Evaluation of Antimicrobial Efficacy

Different dishes with substances showing the possible evaluation of antimicrobial efficacy

Antimicrobial efficacy testing is crucial for assessing the performance and safety of antimicrobial products used in clinical settings. These tests evaluate the products’ ability to prevent or inhibit the growth of microorganisms, reducing the risk of healthcare-associated infections (HAIs) and ensuring patient safety. They provide a systematic approach to assess the products’ effectiveness in preventing microbial colonization and biofilm formation. By enhancing infection control practices and improving patient outcomes, these tests promote the safety and effectiveness of healthcare interventions.

Principal Investigator of Microbiology at iFyber, Abdullah Ibn Mafiz, PhD, says, “At iFyber, we provide antimicrobial efficacy testing for a wide range of products, including wound care products, disinfectants, and biomaterials. In addition to standard testing, our greatest strength is that we also offer customized testing for antimicrobial products to address questions that traditional CROs may not be able to answer. Our customers also have direct access to our Ph.D. scientists to discuss and resolve their problems, which is not very common in traditional CROs.” Explore common antimicrobial efficacy testing methods offered by iFyber.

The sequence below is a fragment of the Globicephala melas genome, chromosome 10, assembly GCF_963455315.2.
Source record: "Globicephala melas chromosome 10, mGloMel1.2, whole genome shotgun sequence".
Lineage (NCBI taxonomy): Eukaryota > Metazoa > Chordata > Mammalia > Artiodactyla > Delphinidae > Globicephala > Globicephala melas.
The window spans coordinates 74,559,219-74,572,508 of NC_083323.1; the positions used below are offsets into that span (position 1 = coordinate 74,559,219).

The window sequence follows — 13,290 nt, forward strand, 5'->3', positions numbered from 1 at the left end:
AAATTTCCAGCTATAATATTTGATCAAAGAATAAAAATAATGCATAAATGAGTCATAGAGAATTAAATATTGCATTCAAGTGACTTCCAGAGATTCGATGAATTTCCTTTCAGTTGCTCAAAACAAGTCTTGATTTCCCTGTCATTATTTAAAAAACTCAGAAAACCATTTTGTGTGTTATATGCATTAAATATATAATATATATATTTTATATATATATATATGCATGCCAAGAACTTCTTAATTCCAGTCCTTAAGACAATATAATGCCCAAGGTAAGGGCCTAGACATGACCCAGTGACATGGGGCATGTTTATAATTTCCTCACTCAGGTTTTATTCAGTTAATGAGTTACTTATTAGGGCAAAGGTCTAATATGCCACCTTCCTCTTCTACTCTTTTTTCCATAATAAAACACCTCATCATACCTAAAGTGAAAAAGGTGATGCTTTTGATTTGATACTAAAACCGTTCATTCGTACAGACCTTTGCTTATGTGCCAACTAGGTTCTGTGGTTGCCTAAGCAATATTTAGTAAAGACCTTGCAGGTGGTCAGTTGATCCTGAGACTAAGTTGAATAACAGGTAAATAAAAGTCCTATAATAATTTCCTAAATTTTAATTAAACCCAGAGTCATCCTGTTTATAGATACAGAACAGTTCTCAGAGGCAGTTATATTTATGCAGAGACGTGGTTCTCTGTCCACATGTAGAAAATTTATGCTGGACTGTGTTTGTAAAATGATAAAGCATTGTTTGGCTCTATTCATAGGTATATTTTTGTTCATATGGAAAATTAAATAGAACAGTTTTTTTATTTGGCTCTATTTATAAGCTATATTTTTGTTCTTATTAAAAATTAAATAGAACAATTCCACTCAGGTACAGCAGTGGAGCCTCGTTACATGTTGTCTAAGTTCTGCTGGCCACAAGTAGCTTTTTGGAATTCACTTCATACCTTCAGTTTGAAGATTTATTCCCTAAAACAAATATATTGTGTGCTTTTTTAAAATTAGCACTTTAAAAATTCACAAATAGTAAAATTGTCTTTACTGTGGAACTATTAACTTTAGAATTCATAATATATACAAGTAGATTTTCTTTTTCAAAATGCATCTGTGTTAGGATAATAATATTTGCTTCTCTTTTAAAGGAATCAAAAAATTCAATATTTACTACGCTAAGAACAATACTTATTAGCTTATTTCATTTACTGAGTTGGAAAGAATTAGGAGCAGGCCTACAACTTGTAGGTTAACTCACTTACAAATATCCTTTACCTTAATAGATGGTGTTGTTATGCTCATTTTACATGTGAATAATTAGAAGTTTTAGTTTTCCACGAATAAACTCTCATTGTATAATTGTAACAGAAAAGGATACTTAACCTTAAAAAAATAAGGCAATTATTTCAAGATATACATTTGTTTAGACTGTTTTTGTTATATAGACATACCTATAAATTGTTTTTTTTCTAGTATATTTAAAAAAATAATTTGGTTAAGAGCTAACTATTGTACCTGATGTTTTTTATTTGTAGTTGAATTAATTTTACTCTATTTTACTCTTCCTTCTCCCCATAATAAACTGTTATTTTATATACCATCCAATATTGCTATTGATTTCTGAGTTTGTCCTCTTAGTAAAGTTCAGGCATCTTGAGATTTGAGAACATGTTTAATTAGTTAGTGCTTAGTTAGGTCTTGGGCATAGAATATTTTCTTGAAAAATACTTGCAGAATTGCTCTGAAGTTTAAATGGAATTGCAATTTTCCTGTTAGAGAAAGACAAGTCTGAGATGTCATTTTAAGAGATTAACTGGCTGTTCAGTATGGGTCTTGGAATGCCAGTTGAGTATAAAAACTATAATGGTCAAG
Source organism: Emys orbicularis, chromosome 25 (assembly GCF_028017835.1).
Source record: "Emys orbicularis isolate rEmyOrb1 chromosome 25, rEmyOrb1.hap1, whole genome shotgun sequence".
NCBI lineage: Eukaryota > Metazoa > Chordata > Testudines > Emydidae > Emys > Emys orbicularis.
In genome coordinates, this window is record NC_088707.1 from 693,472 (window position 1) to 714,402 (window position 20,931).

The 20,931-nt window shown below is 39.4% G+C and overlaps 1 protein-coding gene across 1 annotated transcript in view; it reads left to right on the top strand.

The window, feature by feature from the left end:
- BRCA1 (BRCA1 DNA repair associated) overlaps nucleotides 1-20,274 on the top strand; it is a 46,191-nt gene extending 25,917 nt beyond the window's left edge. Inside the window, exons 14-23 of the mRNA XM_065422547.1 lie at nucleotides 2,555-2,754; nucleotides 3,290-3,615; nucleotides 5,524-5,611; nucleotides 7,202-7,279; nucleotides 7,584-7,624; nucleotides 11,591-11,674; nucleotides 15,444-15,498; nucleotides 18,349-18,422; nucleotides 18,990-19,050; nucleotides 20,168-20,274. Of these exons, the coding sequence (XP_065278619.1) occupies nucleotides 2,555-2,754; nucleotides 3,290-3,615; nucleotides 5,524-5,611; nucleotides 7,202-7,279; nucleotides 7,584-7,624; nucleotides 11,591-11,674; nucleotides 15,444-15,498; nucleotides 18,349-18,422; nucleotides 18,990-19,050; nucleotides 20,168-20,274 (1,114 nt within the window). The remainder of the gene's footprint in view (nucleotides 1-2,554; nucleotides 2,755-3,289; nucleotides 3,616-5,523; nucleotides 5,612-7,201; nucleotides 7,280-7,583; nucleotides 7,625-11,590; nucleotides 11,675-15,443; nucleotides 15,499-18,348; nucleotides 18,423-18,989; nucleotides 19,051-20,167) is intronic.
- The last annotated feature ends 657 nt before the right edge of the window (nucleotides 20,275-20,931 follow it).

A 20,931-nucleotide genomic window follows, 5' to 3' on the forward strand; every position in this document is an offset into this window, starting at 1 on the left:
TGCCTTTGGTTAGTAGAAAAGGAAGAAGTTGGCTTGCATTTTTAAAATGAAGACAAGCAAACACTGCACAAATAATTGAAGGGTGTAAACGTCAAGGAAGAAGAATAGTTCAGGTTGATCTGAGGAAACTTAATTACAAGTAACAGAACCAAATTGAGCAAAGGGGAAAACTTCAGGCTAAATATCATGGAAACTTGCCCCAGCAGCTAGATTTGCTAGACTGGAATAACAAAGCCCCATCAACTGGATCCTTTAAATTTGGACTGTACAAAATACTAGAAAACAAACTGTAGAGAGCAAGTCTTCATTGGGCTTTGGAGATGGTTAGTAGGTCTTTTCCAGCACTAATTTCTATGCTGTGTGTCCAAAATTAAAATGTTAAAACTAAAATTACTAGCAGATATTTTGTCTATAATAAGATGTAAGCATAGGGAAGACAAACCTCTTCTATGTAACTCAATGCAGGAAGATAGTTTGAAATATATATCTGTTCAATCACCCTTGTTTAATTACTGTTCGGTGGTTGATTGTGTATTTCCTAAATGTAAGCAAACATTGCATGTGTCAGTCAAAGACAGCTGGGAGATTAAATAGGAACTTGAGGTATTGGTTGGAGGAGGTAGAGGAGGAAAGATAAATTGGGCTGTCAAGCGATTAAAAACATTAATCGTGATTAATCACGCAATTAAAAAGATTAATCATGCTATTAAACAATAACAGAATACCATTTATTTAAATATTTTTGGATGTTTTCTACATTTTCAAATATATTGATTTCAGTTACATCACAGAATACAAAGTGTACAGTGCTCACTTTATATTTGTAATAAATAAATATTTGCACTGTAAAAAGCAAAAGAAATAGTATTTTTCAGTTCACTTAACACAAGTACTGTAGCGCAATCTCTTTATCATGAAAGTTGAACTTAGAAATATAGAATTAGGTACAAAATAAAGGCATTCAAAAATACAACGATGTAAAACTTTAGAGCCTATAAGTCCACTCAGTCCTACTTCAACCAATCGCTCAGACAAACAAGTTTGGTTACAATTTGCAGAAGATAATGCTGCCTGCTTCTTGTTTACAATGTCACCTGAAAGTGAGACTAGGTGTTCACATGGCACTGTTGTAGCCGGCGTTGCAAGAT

Antimicrobial Efficacy Testing Methods

Zone of Inhibition (ZOI)

The Zone of Inhibition (ZOI) test is a fundamental microbiological procedure widely used in the medical device and pharmaceutical industries. It offers a quick and cost-effective way to assess the effectiveness of specific antimicrobial agents against target microorganisms. This method is primarily used to evaluate antimicrobial-releasing designs (leaching). In this test, the samples are placed on agar plates inoculated with target microorganisms. As antimicrobials diffuse into the agar, creating a concentration gradient, microbial growth inhibition zones become visible. The width of these zones indicates the level of antimicrobial activity. Depending on the microorganisms, a 24–48-hour incubation period is typically used to qualitatively evaluate the amount of antimicrobial released and the susceptibility of the microbial strain. The ZOI test can also be used for contact-killing designs by studying microbial growth directly underneath a sample.

MIC/MBC Testing

MIC (Minimum Inhibitory Concentration) and MBC (Minimum Bactericidal Concentration) antimicrobial testing are crucial procedures used to evaluate the effectiveness of antimicrobial agents against microorganisms. MIC determines the lowest concentration of an antimicrobial that inhibits the visible growth of a microorganism, while MBC determines the lowest concentration that kills the microorganism. These assessments are beneficial in the R&D stage of a product for identifying the necessary concentrations needed in the final product. Typically, the concentration of the drug required for efficacy is often significantly lower than that present in the finished dosage form. For MIC/MBC evaluation, different concentrations of the antimicrobials are introduced to cultured microorganisms, and the outcomes are assessed through broth dilution to determine the MIC and MBC values. Normally, MIC/MBC testing involves organisms relevant to product-related infections. 

Time-Kill Assay